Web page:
testator

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Testator

One who makes or has made a will; one who dies leaving a will.

A testator is a person who makes a valid will. A will is the document through which a deceased person disposes of his property. A person who dies without having made a will is said to have died intestate.

A testator must be of sound mind when making a will. In part to ensure that a testator is of sound mind, states require that the signing of a will be witnessed by multiple persons. A testator also should be making the will without duress and free of coercion from other persons. If the testator is not acting of her own free will in consenting to the terms of the will, a court may later void all or part of it.

testator

n. a person who has written a will which is in effect at the time of his/her death. (See: will)

See: contributor, decedent, grantor

testator

the person who makes a WILL.

TESTATOR. One who has made a testament or will.
     2. In general, all persons may be testators. But to this rule there are various exceptions. First, persons who are deprived of understanding cannot make wills; idiots, lunatics and infants, are among this class. Secondly, persons who have understanding, but being under the power of others, cannot freely exercise their will; and this the law presumes to be the case with a married woman, and, therefore, she cannot make a will without the express consent of her husband to the particular will. When a woman makes a will under some general agreement on the part of the husband that she shall make a will, the instrument is not properly a will, but a writing in the nature of a will or testament. Thirdly, persons who are deprived of their free will cannot make a testament; as, a person in duress. 2 Bl. Com. 497; 2 Bouv. Inst. n. 2102, et seq. See Devisor; Duress; Feme covert;, Idiot; Influence; Parties to Contracts; Testament; Wife; Will.

References in periodicals archive ?
Recent analysis of 206 probate records in Victoria (Baker & Gilding 2011) demonstrated that most testators leave their estates to their immediate family (partners and children); most testators with (97.
As Gulliver and Tilson observed, the need to protect testators from duress or undue influence depends upon their vulnerability.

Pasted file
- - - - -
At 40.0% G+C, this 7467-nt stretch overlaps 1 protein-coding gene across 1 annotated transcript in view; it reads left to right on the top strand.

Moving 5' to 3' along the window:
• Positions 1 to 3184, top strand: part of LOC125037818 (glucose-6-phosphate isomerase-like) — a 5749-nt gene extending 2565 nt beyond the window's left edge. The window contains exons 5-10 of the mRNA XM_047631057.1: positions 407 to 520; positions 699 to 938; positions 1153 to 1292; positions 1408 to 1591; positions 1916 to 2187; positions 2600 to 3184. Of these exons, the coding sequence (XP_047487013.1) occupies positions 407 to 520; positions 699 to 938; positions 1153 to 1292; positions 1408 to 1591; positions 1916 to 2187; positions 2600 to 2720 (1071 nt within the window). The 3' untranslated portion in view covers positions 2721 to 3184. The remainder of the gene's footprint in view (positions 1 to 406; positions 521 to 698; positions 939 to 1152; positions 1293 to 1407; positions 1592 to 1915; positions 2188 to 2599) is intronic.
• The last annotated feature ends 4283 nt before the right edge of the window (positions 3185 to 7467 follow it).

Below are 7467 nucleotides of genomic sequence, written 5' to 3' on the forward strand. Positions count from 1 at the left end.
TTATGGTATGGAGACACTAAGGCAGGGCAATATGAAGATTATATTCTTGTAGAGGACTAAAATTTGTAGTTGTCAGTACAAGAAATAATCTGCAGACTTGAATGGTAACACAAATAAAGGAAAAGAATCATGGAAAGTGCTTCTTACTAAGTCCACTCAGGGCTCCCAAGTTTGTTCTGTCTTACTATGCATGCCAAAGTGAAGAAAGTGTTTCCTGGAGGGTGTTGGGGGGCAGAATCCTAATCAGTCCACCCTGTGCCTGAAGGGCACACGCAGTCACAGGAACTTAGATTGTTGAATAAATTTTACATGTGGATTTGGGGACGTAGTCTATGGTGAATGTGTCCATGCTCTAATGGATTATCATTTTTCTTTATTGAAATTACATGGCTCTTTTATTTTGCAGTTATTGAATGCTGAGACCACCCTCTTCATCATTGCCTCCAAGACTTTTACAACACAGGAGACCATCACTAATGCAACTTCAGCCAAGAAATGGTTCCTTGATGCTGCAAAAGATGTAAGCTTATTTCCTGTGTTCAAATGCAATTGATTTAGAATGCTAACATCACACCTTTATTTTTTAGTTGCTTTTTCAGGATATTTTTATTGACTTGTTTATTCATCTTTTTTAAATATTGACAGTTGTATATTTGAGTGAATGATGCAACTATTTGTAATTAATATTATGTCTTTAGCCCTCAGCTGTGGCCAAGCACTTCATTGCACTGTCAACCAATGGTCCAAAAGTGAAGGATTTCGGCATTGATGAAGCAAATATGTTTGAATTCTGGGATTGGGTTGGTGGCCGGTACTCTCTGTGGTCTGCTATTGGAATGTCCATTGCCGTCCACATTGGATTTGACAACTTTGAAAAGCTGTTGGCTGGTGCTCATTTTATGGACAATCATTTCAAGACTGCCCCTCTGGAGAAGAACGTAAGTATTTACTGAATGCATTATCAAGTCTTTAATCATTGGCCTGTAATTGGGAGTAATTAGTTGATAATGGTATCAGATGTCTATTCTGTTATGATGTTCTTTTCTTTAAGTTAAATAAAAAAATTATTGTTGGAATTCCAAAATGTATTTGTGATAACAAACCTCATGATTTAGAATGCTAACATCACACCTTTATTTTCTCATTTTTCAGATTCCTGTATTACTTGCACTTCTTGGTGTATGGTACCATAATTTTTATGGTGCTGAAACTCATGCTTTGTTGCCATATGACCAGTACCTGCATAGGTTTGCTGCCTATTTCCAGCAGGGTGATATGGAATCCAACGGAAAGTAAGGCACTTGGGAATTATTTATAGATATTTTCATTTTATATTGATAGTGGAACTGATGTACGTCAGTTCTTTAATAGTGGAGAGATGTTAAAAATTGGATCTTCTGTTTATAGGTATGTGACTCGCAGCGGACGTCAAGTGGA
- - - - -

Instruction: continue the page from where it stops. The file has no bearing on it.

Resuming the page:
Generally, the Lithuanian legal system enables the testator to bequeath his/her estate, its part or a single thing to the society for useful or charitable purposes.
51) It may also be advisable to arrange for a witness to be present during these meetings who would be able to testify as to the competency of the testator in an articulate and convincing way.
Decoupling the extinctionist ideologies that portend the end for Inuit dogs and cultures in Qallunaat histories following relocation to settlements, the stories of QTC testators extend and enrich the descriptions of academics, artists, and others referenced below of how carefully cultivated relations of mutuality operate as a cornerstone of Inuit culture.
If a testator provides that an amount equal to the maximum amount that can pass free of federal tax will pass to designated individuals or in trust, the dollar amount of the bequest can be relatively easy to determine, especially if the transfer is made in cash or marketable securities.
231) In Schilling, the testator had executed a will in 1996 that left her entire estate to the plaintiff, her brother.
In other words, a testator enjoys testamentary freedom only so long as he or she makes adequate provision for the surviving spouse and children protected by the Wills Variation Act.
Bear in mind that the cost of making a will meant that they were rarely made unless a) the testator was really old or b) was ill and likely to die - anyone who contracted a serious illness 200 plus years ago was not likely to survive.
7) Conversely, states basing their tax solely on resident testators or resident settlors will be difficult or impossible to plan for, (8) unless accumulated income or capital gains can be distributed to beneficiaries who do not reside in the original state.
Instead, we wish to focus on one species of legal mechanism whereby testators have sought to impose their wishes upon future generations, namely, the so-called testamentary condition in restraint of religion.